Oswald Madness was sitting at the end of a very long table in a very white room that had a long line of narrow vertical windows against one wall. The windows were covered with chemical blue curtains, the bottoms of which gently swayed because of some sort of artificial air being pumped in.
His eyes hurt. His throat felt like he had been screaming for a long time, but he didn’t know why. There was some sort of lingering cloud over the table that silently churned like a butter thunderstorm. Then someone spoke and the cloud began to twirl into a tighter vortex and then drifted up and out of the room through an invisible hole.
“Can you pass the Christmas mustard?” the young girl called from a seemingly long way away. “I have some vivacious ham here that I would like to add a little more zing to.”
Oswald looked down in front of him at the table adorned in a crystal white cloth. There before him sat a jar of unopened Christmas mustard from a deli in Chicago that he used to know of because his Aunt Sharlene would never shut up about it at family gatherings around the holidays.
He looked up and called out. “Who’s there?” He saw the vibrations of his voice shoot across the long table and stumble into something on the other end.
The girl’s voice came back. “Do I need to come over there and get it myself? You really don’t want that.”
Oswald pushed his chair back and got up. The floor didn’t feel real. He picked up the jar of Christmas mustard and started walking toward the other end of the table. He walked and walked and walked. “This is the longest table I have had the displeasure to encounter,” he said out loud.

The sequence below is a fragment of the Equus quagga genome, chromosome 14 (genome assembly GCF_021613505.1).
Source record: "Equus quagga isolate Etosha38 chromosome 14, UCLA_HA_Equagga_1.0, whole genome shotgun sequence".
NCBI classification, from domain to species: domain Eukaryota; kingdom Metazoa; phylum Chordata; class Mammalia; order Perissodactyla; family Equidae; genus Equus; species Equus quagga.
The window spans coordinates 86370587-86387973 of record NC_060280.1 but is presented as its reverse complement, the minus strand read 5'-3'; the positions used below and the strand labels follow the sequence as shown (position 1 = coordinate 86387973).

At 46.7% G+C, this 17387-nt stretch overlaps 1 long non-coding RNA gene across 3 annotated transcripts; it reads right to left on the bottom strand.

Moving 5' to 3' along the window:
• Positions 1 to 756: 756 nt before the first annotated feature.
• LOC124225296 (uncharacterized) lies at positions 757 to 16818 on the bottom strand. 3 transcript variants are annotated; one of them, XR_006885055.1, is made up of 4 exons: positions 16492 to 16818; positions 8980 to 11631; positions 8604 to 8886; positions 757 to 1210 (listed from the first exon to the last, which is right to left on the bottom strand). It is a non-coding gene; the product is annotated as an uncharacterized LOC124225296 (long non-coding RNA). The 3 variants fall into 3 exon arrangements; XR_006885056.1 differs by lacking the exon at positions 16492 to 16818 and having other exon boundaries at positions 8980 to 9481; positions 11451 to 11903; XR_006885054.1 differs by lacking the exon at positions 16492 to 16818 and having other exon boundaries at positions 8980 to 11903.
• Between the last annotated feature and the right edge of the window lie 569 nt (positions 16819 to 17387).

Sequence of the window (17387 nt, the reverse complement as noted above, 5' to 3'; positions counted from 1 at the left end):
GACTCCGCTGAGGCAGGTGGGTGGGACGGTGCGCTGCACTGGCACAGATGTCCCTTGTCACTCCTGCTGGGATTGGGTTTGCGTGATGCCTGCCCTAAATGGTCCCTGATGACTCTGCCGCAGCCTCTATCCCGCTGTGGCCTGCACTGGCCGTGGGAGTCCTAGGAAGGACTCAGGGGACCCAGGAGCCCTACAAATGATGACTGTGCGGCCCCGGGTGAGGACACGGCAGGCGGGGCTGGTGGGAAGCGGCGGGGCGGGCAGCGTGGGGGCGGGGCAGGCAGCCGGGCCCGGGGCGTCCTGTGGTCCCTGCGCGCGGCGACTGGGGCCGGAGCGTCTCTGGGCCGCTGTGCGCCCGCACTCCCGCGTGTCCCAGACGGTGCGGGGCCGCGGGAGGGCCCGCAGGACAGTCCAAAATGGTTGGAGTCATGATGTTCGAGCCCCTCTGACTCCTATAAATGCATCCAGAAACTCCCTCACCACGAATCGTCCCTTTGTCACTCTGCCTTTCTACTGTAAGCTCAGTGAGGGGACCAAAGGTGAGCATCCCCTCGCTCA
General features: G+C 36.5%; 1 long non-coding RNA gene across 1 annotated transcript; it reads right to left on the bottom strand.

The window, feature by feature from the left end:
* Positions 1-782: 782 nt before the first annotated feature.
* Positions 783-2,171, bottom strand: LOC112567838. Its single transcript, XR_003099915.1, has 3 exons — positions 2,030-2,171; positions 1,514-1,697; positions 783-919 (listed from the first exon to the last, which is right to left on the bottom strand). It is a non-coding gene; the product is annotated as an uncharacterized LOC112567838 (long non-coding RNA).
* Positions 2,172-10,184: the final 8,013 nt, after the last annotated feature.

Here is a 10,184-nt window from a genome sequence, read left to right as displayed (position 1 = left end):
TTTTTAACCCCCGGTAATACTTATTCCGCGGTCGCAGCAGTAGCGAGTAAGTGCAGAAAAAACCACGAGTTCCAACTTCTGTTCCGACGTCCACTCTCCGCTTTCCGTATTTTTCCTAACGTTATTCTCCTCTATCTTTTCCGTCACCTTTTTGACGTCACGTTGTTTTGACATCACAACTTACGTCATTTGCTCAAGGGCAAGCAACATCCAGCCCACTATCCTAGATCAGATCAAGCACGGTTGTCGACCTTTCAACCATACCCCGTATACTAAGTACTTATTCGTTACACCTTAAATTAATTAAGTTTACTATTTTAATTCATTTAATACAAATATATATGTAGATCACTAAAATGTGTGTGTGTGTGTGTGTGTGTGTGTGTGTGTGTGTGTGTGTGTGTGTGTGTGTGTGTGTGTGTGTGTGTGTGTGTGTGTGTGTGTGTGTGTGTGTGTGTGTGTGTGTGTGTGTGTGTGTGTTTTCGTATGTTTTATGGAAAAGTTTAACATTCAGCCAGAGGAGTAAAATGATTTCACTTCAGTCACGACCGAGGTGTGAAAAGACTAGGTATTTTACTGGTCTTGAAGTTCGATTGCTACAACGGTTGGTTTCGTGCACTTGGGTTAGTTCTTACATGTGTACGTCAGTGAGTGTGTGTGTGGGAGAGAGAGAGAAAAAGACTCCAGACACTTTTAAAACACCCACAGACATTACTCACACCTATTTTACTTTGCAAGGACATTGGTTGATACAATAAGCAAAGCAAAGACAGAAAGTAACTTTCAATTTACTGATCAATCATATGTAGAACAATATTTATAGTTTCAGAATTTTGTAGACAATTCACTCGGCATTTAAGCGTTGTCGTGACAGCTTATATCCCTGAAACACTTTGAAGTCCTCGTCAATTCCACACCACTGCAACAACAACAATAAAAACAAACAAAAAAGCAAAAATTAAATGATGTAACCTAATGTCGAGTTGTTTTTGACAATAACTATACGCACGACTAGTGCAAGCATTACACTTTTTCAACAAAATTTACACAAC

“Just keep going. You’re almost there.” A small hand suddenly reached out and snatched the jar from him. “Thank you.” And then the mist around her cleared and she slowly came into view. He just watched as she struggled to open the jar. “Fuck!” she said loudly, and then she handed the jar back to him. “Could you open it please?”
Oswald pushed his hand against the lid and turned. There was a little audible pop. He handed it back to her and she smiled up at him. “I don’t know why they make those things so damn hard to open. What if this had been an emergency?”
“A sandwich emergency?”
She gave him a dirty look as she did not care at all for his sense of humor.
He quickly altered the awkward moment. “I know you,” Oswald said to her.
“That’s right,” she said as she smeared Christmas mustard on a piece of rye bread with a silvery knife that flowed like liquid. “I know you as well.”
“What is this?” Oswald wanted to know. “It seems that just a minute ago I was chained to a very different table. I was in some sort of trouble, I think.”